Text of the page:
When determining the identity of Estonian ethnology, we have, considering the limited scientific potential and the great number of unsolved scientific problems, to focus mainly on domestic issues: culture creation processes of different social groups and culture communication. Also it is important to analyse everyday culture and mentality of the local Russian community. We should not repeat the mistake made with Coastal Swedes and Baltic Germans who were left unstudied. Quite a few issues concerning past cultural phenomena have remained unclear, and this can happen again nowadays. The romantic strivings of the young and their interest in faraway cultures should mostly be directed to Finno-Ugric peoples. Here the abundance of the collected (unfortunately somewhat one-sided) material, familiarity with the context, knowledge of Russian and availability of literature create prerequisites for important achievements, as has already been testified by A. Leete’s and L. Niglas’s scientific work focused on reflexive anthropology.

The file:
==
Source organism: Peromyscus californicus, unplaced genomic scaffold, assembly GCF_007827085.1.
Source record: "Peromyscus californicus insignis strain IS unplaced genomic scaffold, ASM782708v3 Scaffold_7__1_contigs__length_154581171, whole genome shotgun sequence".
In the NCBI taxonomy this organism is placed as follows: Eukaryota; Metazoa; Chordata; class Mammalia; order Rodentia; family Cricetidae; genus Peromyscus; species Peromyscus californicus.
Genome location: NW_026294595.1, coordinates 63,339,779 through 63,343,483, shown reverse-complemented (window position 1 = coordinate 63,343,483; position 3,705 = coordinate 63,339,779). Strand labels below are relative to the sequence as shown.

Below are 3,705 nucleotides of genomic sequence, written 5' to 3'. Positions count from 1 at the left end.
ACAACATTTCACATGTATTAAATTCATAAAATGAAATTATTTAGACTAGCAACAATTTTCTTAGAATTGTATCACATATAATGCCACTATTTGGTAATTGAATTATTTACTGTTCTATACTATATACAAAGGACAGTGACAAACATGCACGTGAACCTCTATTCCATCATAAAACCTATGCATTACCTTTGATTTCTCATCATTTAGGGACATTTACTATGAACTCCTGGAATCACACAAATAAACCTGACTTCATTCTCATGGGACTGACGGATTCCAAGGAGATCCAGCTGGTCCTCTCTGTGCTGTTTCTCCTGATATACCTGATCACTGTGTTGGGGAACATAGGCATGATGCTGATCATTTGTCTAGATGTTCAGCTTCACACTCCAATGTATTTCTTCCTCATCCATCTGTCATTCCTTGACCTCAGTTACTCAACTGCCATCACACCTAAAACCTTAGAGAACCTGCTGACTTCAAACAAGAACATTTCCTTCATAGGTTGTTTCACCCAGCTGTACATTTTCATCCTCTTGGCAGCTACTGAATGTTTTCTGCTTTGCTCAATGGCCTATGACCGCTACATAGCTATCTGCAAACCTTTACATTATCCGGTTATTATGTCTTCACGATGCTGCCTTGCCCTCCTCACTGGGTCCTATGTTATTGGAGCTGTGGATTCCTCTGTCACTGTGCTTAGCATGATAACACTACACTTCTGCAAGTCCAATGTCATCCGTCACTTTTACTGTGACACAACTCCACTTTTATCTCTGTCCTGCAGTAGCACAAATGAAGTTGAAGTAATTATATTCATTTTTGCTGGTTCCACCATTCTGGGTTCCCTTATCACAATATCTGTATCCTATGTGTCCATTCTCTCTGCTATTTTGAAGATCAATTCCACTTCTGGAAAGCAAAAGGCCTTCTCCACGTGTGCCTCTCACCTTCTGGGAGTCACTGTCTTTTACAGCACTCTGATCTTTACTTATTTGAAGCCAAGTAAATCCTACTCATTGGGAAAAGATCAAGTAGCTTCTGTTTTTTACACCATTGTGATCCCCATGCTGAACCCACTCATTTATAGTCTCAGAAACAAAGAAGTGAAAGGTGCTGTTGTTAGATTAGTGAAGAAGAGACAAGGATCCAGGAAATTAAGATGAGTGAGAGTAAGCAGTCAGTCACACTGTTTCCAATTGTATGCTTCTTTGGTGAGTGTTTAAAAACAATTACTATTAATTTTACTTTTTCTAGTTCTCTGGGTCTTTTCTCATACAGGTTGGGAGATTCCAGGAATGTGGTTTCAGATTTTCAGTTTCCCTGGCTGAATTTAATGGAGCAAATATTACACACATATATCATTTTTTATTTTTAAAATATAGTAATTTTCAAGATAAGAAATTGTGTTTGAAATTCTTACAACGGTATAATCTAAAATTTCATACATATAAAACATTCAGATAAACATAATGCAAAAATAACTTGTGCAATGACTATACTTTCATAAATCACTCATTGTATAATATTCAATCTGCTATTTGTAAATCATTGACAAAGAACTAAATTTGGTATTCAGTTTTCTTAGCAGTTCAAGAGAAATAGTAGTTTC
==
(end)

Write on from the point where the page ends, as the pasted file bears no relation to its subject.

Besides the "Estonian cause" we should prefer the problems of the many-featured culture, the present post-modernistic dispersed society, its inner logic, which, up to now, has remained unstudied, as well as the problems of the creation and consumption of this culture, and the ones of different life-styles. The present unique status, a borderline situation in the stratifying Estonian society and paradigmatic changes in value discourse, offers many possibilities for the comparative analysis of both the process itself, changing life-styles and everyday milieu, destruction of myths and the creation of new ones, as well as the differences in social belonging, self-determination, ways of thinking, and value priorities, and also, what is substantial in culture and what are the prevailing cultural manifestations. Besides the modern developing consumption society we should thoroughly study the Soviet time everyday life, its progress, basic and iconic symbols, metaphores and rituals, the vagueness of self-consciousness, role plays and behavioural patterns, dual morale and the like, which would explain in a more concrete way the things that happened to us in the Soviet time, what was substantial in the culture of that period and how this time is acquiring mythological status. This sphere has also aroused interest in other parts of the world.